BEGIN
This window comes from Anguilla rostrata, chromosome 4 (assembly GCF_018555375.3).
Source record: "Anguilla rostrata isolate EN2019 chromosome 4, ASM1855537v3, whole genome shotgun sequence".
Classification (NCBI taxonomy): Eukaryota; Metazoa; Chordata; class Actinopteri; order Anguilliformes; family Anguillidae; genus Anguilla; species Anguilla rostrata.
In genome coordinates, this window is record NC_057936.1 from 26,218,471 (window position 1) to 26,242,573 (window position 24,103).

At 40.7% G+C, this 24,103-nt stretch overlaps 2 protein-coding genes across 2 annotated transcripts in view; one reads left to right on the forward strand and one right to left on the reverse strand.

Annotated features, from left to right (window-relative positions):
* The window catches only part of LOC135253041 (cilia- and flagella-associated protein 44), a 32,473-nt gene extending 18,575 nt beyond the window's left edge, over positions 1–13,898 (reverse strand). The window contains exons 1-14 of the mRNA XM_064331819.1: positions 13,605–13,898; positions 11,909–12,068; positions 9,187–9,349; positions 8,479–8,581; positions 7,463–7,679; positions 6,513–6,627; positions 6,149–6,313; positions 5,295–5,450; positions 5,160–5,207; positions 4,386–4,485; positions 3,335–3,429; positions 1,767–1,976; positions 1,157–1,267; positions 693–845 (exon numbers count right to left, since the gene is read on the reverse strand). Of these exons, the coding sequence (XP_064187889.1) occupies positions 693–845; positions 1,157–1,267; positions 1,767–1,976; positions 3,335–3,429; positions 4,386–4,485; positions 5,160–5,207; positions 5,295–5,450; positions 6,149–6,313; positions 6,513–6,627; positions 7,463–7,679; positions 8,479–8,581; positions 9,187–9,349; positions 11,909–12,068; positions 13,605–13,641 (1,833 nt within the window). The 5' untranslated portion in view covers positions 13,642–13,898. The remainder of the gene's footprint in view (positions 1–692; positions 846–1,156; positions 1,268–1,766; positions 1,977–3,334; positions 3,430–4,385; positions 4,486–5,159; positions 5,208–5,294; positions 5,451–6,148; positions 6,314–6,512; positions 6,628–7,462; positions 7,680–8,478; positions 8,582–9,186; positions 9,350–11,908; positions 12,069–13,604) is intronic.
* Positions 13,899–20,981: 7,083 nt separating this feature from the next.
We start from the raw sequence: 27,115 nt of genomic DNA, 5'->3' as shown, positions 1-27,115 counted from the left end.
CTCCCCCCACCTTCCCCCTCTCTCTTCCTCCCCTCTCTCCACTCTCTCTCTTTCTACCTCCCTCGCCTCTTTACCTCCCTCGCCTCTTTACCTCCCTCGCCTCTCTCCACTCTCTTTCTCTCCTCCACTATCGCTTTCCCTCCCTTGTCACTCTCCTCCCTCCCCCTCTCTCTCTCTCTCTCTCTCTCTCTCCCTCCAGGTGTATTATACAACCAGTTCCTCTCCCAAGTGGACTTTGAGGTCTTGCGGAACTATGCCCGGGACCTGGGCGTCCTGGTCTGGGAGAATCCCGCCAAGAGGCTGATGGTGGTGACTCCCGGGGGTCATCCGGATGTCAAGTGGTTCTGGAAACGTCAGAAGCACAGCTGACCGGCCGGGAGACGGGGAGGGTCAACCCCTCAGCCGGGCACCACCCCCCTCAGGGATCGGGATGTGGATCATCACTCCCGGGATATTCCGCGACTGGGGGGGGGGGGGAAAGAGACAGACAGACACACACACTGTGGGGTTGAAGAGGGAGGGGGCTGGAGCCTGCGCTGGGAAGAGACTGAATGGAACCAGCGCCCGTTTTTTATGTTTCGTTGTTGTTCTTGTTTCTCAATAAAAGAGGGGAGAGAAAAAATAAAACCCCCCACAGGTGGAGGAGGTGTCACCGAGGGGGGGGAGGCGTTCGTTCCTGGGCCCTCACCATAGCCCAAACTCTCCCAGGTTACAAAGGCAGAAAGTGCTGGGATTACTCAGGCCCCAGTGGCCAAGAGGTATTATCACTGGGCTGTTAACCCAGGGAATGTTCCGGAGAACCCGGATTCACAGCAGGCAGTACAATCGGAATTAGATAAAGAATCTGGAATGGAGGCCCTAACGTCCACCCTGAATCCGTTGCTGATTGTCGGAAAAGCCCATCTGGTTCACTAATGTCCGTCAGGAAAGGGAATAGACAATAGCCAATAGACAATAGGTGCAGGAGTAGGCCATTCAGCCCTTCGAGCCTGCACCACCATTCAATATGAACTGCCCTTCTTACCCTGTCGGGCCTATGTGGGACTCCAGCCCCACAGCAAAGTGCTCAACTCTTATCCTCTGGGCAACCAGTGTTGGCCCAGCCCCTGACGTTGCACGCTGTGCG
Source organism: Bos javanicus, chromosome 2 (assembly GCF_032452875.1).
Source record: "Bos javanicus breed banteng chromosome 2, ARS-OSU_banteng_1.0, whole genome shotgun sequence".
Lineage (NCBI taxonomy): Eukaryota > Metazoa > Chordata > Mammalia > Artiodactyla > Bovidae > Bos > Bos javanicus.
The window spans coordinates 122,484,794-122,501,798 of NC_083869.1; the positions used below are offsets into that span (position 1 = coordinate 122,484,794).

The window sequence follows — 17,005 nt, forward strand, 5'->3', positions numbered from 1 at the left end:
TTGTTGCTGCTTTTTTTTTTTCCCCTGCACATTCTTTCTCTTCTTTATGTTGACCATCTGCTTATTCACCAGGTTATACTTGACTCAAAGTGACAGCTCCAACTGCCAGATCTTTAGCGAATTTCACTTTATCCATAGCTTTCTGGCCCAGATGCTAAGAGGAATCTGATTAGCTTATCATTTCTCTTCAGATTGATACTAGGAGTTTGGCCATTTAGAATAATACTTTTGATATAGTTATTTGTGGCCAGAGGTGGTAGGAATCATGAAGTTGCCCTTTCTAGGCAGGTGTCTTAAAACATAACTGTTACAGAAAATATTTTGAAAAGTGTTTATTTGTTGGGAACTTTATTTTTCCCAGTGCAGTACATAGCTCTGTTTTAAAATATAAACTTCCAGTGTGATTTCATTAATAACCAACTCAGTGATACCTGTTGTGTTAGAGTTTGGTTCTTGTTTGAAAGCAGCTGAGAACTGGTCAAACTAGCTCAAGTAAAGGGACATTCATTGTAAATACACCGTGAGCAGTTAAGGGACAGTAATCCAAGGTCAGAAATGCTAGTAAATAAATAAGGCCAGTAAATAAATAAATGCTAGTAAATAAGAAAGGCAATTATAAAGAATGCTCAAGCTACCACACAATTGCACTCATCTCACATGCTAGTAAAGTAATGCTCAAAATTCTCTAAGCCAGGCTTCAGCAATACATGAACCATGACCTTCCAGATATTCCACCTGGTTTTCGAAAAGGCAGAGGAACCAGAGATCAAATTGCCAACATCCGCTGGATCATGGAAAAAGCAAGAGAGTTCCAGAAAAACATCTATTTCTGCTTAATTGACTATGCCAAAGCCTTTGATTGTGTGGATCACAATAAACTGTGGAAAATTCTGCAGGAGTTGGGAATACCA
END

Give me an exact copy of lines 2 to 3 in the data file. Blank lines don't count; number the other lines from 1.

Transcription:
Source record: "Anguilla rostrata isolate EN2019 chromosome 4, ASM1855537v3, whole genome shotgun sequence".
Classification (NCBI taxonomy): Eukaryota; Metazoa; Chordata; class Actinopteri; order Anguilliformes; family Anguillidae; genus Anguilla; species Anguilla rostrata.